DAILY MAVERICK WEBINAR
FutureNext: It’s time to change the world
Many people are searching for a sense of normality during the Covid-19 crisis, but Iraj Abedian and John Sanei believe new systems can be forged out of the uncertainty to challenge the world’s inequalities. They were in conversation about their new book, ‘FutureNext’, in a Daily Maverick webinar on Wednesday.
“We must stop expecting to have certainty; there is no certainty out there,” said futurist and motivational speaker John Sanei.
He was in conversation with economist and Pan-African Capital Holdings CEO Iraj Abedian during a Daily Maverick webinar on Wednesday, hosted by Daily Maverick’s Ferial Haffajee, about their new book FutureNext.
The book is placed in the uncertainty brought about by the coronavirus pandemic and weaves Sanei’s exploration of how individuals and small businesses can adapt with Abedian’s analysis of the power structures that underpin society and the economy. It looks at how the moment can be used to accelerate a move towards a more just and sustainable world.
Abedian said that over the last 100 to 200 years individuals had been socialised to think of their identities as part of a “tribe”, be it race, gender, religion, nation or class, and economists had created false dichotomies between capitalism and communism.
Across the spectrum, various rigid economic theories that have been implemented across the globe are failing, said Abedian.
The coronavirus pandemic has upended lives across the world and many people, facing an uncertain future and dealing with various forms of trauma, are looking for something familiar.
But they’re yet to see the situation as a catalyst for a different future, said Sanei.
Under the familiar, said the speakers, inequality and poverty have increased, with the wealth of the world’s richest 26 people equivalent to the wealth of 50% of the globe’s population, according to Oxfam. The familiar includes rampant gender-based violence and racism and the elite are trying to hold on to their positions and privileges to the division and detriment of others.
“If that’s where we’re moving from, I’m happy to move as fast as I can, but only as fast as I can,” said Abedian.
“I cannot be a happy, prosperous, grounded, whatever, human being in a society that is completely out of balance,” he added.
The authors said they wrote the book as a conversation starter that could spark different visions for the future and promote active citizenry to work towards those visions. Abedian said leaders often talk about aspirational goals, but citizens need to take action, and they’ve already started.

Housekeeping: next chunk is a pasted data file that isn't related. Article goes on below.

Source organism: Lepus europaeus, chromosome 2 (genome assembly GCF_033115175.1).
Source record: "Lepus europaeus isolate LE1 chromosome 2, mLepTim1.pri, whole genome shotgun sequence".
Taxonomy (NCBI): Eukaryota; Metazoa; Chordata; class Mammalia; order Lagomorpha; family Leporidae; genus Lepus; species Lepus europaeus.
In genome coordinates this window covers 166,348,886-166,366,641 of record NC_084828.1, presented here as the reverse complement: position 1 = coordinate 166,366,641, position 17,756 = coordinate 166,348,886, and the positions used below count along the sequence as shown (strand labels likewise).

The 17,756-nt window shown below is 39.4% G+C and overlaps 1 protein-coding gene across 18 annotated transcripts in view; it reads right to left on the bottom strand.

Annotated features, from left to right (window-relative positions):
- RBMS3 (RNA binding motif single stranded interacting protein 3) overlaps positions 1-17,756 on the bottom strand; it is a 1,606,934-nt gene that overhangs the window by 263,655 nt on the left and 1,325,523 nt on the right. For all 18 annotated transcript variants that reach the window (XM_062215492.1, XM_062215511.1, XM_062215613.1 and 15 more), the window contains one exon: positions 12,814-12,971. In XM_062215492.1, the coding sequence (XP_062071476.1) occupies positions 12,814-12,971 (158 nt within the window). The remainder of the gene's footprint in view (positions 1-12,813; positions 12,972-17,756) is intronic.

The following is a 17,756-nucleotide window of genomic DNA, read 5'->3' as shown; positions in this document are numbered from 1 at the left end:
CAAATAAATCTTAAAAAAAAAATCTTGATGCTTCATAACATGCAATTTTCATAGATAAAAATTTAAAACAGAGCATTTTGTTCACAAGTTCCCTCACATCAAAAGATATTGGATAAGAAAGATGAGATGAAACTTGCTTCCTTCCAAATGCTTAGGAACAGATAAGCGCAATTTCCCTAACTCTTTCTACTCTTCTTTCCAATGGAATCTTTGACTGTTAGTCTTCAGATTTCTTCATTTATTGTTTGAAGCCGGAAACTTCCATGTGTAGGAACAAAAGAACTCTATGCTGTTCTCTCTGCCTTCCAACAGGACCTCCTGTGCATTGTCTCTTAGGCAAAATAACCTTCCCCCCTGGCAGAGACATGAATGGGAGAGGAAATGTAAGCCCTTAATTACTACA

“We need to go from aspiration to implementation, to delivery, and learn not in the process of aspiration, but doing it,” said Abedian.
“Let’s focus on the how and the how is very exciting.”
The authors said there have already been advances in communication, energy, transportation and a focus on environmentally sustainable growth, rather than the detrimental priority of wealth accumulation — and those advances are starting to define the current era.
They said digital technology is facilitating the development of identities and action based on common values through globalised networks that reject group identities based on nation, race, gender, religion and class.
And yet, there has been a global resurgence in attempts to reassert existing power relations based on those same group identities. The authors noted Donald Trump’s administration in the US and other systems across the world.
Abedian and Sanei believe those who hold the levers of power will continue trying to mobilise support on such divisive grounds for decades to come, but reckon that the tide is changing.
They said such administrations’ and leaders’ claim to authority had been exposed by Covid-19, which has highlighted the need for consultation and collective decision making.
“People are hungry for power. They want to hold on to this power for dear life, but it is changing,” said Sanei.
He cited the decision by the Business Roundtable, a group of leaders from 200 of the US’s largest corporations, in 2019 to prioritise stakeholder rather than shareholder value in its definition of a corporation’s purpose.
“It’s not a ‘switch it on, switch it off’, it’s evolving and we have to be part of that evolution,” said Abedian. DM
For book details, contact here.
Iraj Abedian is director of Inkululeko NPO, which houses Scorpio, Maverick Citizen and Our Burning Planet.
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